ItemCD8+TISSUE-RESIDENT MEMORY T CELLS ARE TUMOUR REACTIVE AND INCREASE AFTER IMMUNOTHERAPY IN A CASE OF METASTATIC MUCOSAL MELANOMAPizzolla, A ; Keam, S ; Vergara, I ; Caramia, F ; Wang, M ; Kocovski, N ; ThuNgoc, N ; Macdonald, S ; Tantalo, D ; Petrone, P ; Yeang, HXA ; Gyorki, D ; Weppler, A ; Au-Yeung, G ; Sandhu, S ; Perdicchio, M ; McArthur, G ; Papenfuss, T ; Neeson, P (BMJ PUBLISHING GROUP, 2020-11-01)Background Mucosal melanoma is a rare subtype of melanoma originating from mucosal tissues (1), metastases are very aggressive and respond poorly to therapy, including immune checkpoint inhibitors (ICI) such as anti-CTLA4 and anti-PD1 antibodies (2–5). CD8+ T cells constitute the most abundant immune infiltrate in metastatic melanoma, of which the Tissue Resident Memory subset (TRM) is of particular interest (6). CD8+ TRM cells express the highest levels of immune checkpoint receptors, proliferate in response to ICI and correlate with longer disease-free and overall survival (6–8). The immune landscape in mucosal melanoma remains poorly characterized. We aimed to: 1) phenotype CD8+ T cells and TRM infiltrating metastatic mucosal melanoma, 2) characterize the clonality of TRM in relation to other CD8+ T cell subsets and 3) define the capacity of CD8+ T cells and TRM to respond to melanoma cells and to in vivo and in vitro anti-PD1 treatment. Methods We investigated the CD8+ T and TRM cells infiltrating two temporally- and spatially-distant subcutaneous metastases, these originated from a primary vaginal mucosal melanoma. One metastasis was excised prior to anti-PD1 treatment and one was anti-PD1 refractory, having progressed on treatment. We used mass cytometry and single-cell RNA and TCR sequencing to characterise the phenotype and clonality of the T cells, multiplex immunohistochemistry to define their spatial relationship with tumour cells and other T cells, and functional assays to determine TRM response to tumour cells (figure 1). Results CD8+ TRM frequency increased with time and anti-PD1 treatment, forming clusters at the tumour margin. T cells in the anti-PD1 refractory lesion were more activated than T cells in the first tumour and were bound by anti-PD1 antibody in vivo. T cells could not be stimulated by anti-PD1 directly ex vivo. Both metastatic lesions shared common T cell clusters including TRM. Furthermore, TRM in each tumour shared T cell clones, suggesting the presence of common antigens between metastatic sites. Indeed, the two metastases had a similar mutational profile. In vitro expanded tumour infiltrating lymphocytes from both lesions recognized tumour cells from both lesions and the same neoantigen generated from a single point mutation in the gene CDKN1C. Finally, tumour cells stimulated TRM cells more robustly than other T cells subsets. Abstract 548 Figure 1Graphical depiction of the methods used to characterise T cells in mucosal metastatic melanoma Conclusions In this patient with vaginal mucosal melanoma, subsequent melanoma metastases of clonal origin attracted CD8+ T cells of similar specificity, among which TRM cells responded more vigorously to tumour cells than other T cells subsets. Acknowledgements The authors would like to acknowledge imCORE La Hoffmann- Roche Ltd. for funding. Ethics Approval Patients diagnosed with stage 3 or 4 metastatic melanoma and undergoing clinically indicated surgery were enrolled in prospective studies approved by the Peter MacCallum Cancer Centre human ethics research committee (13/141). All experimental protocols have been approved and clinical data has been collected prospectively. References Carvajal RD, Hamid O, Ariyan C. Mucosal Melanoma. [cited 2020 Apr 1]; Available from: https://www.uptodate.com/contents/mucosal-melanoma Del Vecchio M, Di Guardo L, Ascierto PA, Grimaldi AM, Sileni VC, Pigozzo J, et al. Efficacy and safety of ipilimumab 3 mg/kg in patients with pretreated, metastatic, mucosal melanoma. Eur J Cancer Oxf Engl 1990; 2014 Jan;50(1):121–7. Postow MA, Luke JJ, Bluth MJ, Ramaiya N, Panageas KS, Lawrence DP, et al. Ipilimumab for patients with advanced mucosal melanoma. The Oncologist 2013 Jun;18(6):726–32. D’Angelo SP, Larkin J, Sosman JA, Lebbé C, Brady B, Neyns B, et al. Efficacy and safety of nivolumab alone or in combination with ipilimumab in patients with mucosal melanoma: a pooled analysis. J Clin Oncol Off J Am Soc Clin Oncol. 2017 Jan 10;35(2):226–35. Hamid O, Robert C, Ribas A, Hodi FS, Walpole E, Daud A, et al. Antitumour activity of pembrolizumab in advanced mucosal melanoma: a post-hoc analysis of KEYNOTE-001, 002, 006. Br J Cancer 2018;119(6):670–4. Boddupalli CS, Bar N, Kadaveru K, Krauthammer M, Pornputtapong N, Mai Z, et al. Interlesional diversity of T cell receptors in melanoma with immune checkpoints enriched in tissue-resident memory T cells. JCI Insight [Internet]. 2016 Dec 22 [cited 2019 Apr 24];1(21). Available from: https://insight.jci.org/articles/view/88955 Edwards J, Wilmott JS, Madore J, Gide TN, Quek C, Tasker A, et al. CD103+ Tumor-resident CD8+ T cells are associated with improved survival in immunotherapy-naïve melanoma patients and expand significantly during anti-PD-1 treatment. Clin Cancer Res Off J Am Assoc Cancer Res 2018 Jul 1;24(13):3036–45. Savas P, Virassamy B, Ye C, Salim A, Mintoff CP, Caramia F, et al. Single-cell profiling of breast cancer T cells reveals a tissue-resident memory subset associated with improved prognosis. Nat Med 2018 Jul;24(7):986–93.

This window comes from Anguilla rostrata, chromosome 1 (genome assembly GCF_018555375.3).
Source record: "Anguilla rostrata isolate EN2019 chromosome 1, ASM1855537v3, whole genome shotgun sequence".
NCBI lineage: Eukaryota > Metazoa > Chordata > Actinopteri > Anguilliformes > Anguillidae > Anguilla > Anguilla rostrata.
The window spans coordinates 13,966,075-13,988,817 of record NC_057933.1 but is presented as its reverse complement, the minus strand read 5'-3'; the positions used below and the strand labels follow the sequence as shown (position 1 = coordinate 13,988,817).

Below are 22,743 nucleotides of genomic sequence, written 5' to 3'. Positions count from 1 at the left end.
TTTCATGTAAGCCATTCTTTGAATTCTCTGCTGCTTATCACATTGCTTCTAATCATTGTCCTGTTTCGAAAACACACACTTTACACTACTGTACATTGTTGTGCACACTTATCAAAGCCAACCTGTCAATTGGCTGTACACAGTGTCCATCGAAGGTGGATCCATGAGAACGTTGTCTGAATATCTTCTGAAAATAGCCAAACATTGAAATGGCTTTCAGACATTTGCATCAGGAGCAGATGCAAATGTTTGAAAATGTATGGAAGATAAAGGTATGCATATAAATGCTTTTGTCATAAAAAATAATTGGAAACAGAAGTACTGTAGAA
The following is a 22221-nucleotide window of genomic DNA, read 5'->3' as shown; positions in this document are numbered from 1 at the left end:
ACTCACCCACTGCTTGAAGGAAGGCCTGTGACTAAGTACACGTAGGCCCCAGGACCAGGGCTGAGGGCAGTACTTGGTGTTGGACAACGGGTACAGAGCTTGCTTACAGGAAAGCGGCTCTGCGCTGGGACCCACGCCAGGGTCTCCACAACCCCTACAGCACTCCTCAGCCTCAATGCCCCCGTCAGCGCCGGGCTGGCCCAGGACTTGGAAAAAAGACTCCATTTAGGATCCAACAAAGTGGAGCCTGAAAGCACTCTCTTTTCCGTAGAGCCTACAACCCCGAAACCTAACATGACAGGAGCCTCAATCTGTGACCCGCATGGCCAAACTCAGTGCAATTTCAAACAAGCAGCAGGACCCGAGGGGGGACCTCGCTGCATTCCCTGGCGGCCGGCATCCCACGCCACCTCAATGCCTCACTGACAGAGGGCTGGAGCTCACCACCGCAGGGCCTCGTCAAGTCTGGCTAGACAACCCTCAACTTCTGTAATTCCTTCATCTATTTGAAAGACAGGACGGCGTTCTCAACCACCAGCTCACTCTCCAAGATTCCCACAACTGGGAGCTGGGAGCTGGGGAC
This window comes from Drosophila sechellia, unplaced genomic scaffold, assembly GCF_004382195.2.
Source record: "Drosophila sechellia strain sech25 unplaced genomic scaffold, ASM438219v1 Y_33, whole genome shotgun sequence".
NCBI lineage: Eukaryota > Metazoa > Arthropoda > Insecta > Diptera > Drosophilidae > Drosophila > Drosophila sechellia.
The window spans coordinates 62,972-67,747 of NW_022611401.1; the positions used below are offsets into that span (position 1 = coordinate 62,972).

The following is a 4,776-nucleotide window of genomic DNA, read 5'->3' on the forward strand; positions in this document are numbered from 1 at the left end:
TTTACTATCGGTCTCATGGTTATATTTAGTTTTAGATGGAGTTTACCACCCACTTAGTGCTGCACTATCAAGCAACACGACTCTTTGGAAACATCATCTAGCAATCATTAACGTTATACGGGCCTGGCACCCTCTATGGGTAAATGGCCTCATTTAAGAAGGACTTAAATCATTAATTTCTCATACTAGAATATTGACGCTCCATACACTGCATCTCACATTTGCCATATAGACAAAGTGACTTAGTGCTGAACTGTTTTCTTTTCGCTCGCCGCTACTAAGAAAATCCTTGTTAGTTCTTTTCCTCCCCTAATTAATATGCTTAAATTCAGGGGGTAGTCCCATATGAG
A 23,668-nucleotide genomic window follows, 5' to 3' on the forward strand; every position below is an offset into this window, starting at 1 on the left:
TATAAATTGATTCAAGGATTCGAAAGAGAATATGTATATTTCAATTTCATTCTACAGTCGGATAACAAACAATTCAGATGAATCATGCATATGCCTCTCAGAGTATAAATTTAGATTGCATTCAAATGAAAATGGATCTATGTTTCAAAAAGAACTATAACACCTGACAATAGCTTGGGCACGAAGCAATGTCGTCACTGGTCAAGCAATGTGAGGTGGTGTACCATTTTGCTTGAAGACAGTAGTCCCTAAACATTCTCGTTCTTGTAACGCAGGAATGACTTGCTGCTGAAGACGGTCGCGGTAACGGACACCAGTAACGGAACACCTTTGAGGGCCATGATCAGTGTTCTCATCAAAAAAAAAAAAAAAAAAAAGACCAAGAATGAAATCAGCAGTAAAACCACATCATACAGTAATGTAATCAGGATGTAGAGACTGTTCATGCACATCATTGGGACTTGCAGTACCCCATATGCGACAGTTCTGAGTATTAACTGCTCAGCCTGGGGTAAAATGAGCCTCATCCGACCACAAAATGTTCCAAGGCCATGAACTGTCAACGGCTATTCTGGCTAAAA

ItemHigh dose-rate brachytherapy of localized prostate cancer converts tumors from cold to hotKeam, SP ; Halse, H ; Nguyen, T ; Wang, M ; Van Kooten Losio, N ; Mitchell, C ; Caramia, F ; Byrne, DJ ; Haupt, S ; Ryland, G ; Darcy, PK ; Sandhu, S ; Blombery, P ; Haupt, Y ; Williams, SG ; Neeson, PJ (BMJ PUBLISHING GROUP, 2020-01-01)BACKGROUND: Prostate cancer (PCa) has a profoundly immunosuppressive microenvironment and is commonly immune excluded with few infiltrative lymphocytes and low levels of immune activation. High-dose radiation has been demonstrated to stimulate the immune system in various human solid tumors. We hypothesized that localized radiation therapy, in the form of high dose-rate brachytherapy (HDRBT), would overcome immune suppression in PCa. METHODS: To investigate whether HDRBT altered prostate immune context, we analyzed preradiation versus postradiation human tissue from a cohort of 24 patients with localized PCa that received HDRBT as primary treatment (RadBank cohort). We performed Nanostring immune gene expression profiling, digital spatial profiling, and high-throughput immune cell multiplex immunohistochemistry analysis. We also resolved tumor and nontumor zones in spatial and bioinformatic analyses to explore the immunological response. RESULTS: Nanostring immune profiling revealed numerous immune checkpoint molecules (eg, B7-H3, CTLA4, PDL1, and PDL2) and TGFβ levels were increased in response to HDRBT. We used a published 16-gene tumor inflammation signature (TIS) to divide tumors into distinct immune activation states (high:hot, intermediate and low:cold) and showed that most localized PCa are cold tumors pre-HDRBT. Crucially, HDRBT converted 80% of these 'cold'-phenotype tumors into an 'intermediate' or 'hot' class. We used digital spatial profiling to show these HDRBT-induced changes in prostate TIS scores were derived from the nontumor regions. Furthermore, these changes in TIS were also associated with pervasive changes in immune cell density and spatial relationships-in particular, between T cell subsets and antigen presenting cells. We identified an increased density of CD4+ FOXP3+ T cells, CD68+ macrophages and CD68+ CD11c+ dendritic cells in response to HDRBT. The only subset change specific to tumor zones was PDL1- macrophages. While these immune responses were heterogeneous, HDRBT induced significant changes in immune cell associations, including a gained T cell and HMWCK+ PDL1+ interaction in tumor zones. CONCLUSION: In conclusion, we showed HDRBT converted "cold" prostate tumors into more immunologically activated "hot" tissues, with accompanying spatially organized immune infiltrates and signaling changes. Understanding and potentially harnessing these changes will have widespread implications for the future treatment of localized PCa, including rational use of combination radio-immunotherapy.
ItemTP53 Status, Patient Sex, and the Immune Response as Determinants of Lung Cancer Patient SurvivalFreudenstein, D ; Litchfield, C ; Caramia, F ; Wright, G ; Solomon, BJ ; Ball, D ; Keam, SP ; Neeson, P ; Haupt, Y ; Haupt, S (MDPI, 2020-06-01)Lung cancer poses the greatest cancer-related death risk and males have poorer outcomes than females, for unknown reasons. Patient sex is not a biological variable considered in lung cancer standard of care. Correlating patient genetics with outcomes is predicted to open avenues for improved management. Using a bioinformatics approach across non-small cell lung cancer (NSCLC) subtypes, we identified where patient sex, mutation of the major tumor suppressor gene, Tumour protein P53 (TP53), and immune signatures stratified outcomes in lung adenocarcinoma (LUAD) and lung squamous cell carcinoma (LUSC), among datasets of The Cancer Genome Atlas (TCGA). We exposed sex and TP53 gene mutations as prognostic for LUAD survival. Longest survival in LUAD occurred among females with wild-type (wt) TP53 genes, high levels of immune infiltration and enrichment for pathway signatures of Interferon Gamma (INF-γ), Tumour Necrosis Factor (TNF) and macrophages-monocytes. In contrast, poor survival in men with LUAD and wt TP53 genes corresponded with enrichment of Transforming Growth Factor Beta 1 (TGFB1, hereafter TGF-β) and wound healing signatures. In LUAD with wt TP53 genes, elevated gene expression of immune checkpoint CD274 (hereafter: PD-L1) and also protein 53 (p53) negative-regulators of the Mouse Double Minute (MDM)-family predict novel avenues for combined immunotherapies. LUSC is dominated by male smokers with TP53 gene mutations, while a minor population of TCGA LC patients with wt TP53 genes unexpectedly had the poorest survival, suggestive of a separate etiology. We conclude that advanced approaches to LUAD and LUSC therapy lie in the consideration of patient sex, TP53 gene mutation status and immune signatures.